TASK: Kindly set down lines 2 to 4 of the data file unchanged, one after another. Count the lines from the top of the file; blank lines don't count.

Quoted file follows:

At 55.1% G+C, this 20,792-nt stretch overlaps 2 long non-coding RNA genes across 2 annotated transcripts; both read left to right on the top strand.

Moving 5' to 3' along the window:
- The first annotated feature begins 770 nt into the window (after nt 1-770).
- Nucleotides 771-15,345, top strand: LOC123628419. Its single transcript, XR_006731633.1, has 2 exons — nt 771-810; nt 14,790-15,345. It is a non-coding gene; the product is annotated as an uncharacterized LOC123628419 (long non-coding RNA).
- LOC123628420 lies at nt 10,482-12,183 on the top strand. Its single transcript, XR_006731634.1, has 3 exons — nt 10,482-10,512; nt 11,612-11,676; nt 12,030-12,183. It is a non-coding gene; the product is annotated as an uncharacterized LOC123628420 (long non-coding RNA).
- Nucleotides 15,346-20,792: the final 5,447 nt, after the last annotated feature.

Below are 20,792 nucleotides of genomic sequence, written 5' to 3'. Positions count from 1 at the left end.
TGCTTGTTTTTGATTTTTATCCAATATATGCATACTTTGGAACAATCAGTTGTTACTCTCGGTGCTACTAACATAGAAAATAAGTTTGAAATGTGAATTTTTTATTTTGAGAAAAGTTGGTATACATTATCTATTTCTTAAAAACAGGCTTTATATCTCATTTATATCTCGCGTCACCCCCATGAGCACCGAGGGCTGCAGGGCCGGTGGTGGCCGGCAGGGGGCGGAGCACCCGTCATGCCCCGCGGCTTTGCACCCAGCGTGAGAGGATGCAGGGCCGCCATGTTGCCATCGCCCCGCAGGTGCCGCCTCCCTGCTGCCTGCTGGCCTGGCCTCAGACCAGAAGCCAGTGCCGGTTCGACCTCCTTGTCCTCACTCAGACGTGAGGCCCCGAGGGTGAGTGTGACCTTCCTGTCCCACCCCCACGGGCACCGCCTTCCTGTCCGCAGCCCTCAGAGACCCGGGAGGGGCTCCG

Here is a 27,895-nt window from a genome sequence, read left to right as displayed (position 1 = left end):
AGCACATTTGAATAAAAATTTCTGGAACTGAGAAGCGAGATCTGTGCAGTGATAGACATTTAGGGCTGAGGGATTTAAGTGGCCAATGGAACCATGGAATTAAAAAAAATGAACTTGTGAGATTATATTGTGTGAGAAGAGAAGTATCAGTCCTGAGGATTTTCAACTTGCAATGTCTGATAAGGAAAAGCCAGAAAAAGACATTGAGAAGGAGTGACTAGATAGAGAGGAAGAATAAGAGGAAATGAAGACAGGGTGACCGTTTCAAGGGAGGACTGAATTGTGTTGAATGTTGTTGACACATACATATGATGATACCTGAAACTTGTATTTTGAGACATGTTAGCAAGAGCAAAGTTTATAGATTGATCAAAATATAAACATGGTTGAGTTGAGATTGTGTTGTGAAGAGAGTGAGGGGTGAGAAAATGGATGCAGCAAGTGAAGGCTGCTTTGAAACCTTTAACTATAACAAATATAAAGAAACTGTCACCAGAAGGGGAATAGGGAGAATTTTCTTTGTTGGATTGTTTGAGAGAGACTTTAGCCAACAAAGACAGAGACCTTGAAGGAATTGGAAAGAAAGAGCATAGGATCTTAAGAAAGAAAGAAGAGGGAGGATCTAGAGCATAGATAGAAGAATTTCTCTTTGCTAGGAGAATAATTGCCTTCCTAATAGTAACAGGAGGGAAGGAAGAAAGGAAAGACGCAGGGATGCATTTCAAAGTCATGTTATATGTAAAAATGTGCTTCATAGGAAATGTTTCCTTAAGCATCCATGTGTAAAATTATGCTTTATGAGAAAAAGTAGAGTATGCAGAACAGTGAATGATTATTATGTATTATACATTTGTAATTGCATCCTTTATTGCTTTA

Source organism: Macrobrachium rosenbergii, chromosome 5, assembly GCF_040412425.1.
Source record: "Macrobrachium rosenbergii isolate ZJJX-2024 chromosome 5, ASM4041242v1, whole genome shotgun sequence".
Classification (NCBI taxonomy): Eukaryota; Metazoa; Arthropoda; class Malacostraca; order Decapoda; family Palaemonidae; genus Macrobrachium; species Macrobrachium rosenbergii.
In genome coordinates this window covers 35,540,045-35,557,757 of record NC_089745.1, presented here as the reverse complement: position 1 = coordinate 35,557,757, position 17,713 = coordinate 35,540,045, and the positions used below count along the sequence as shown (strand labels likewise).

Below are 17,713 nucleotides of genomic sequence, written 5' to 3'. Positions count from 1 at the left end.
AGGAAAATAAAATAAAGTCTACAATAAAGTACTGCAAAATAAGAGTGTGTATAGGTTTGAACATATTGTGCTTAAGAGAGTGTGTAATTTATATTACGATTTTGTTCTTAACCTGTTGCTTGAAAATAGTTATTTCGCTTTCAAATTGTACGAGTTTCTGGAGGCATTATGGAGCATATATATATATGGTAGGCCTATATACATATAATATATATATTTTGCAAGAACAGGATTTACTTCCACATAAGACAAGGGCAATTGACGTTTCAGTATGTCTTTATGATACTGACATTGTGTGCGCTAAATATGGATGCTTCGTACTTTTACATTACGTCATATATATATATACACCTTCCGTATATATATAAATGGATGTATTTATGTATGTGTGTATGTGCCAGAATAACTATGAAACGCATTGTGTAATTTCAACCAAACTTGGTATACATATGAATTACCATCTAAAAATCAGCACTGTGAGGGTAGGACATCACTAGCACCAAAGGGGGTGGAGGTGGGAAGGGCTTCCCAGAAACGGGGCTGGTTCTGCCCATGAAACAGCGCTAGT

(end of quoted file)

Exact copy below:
Moving 5' to 3' along the window:
- The first annotated feature begins 770 nt into the window (after nt 1-770).
- Nucleotides 771-15,345, top strand: LOC123628419. Its single transcript, XR_006731633.1, has 2 exons — nt 771-810; nt 14,790-15,345. It is a non-coding gene; the product is annotated as an uncharacterized LOC123628419 (long non-coding RNA).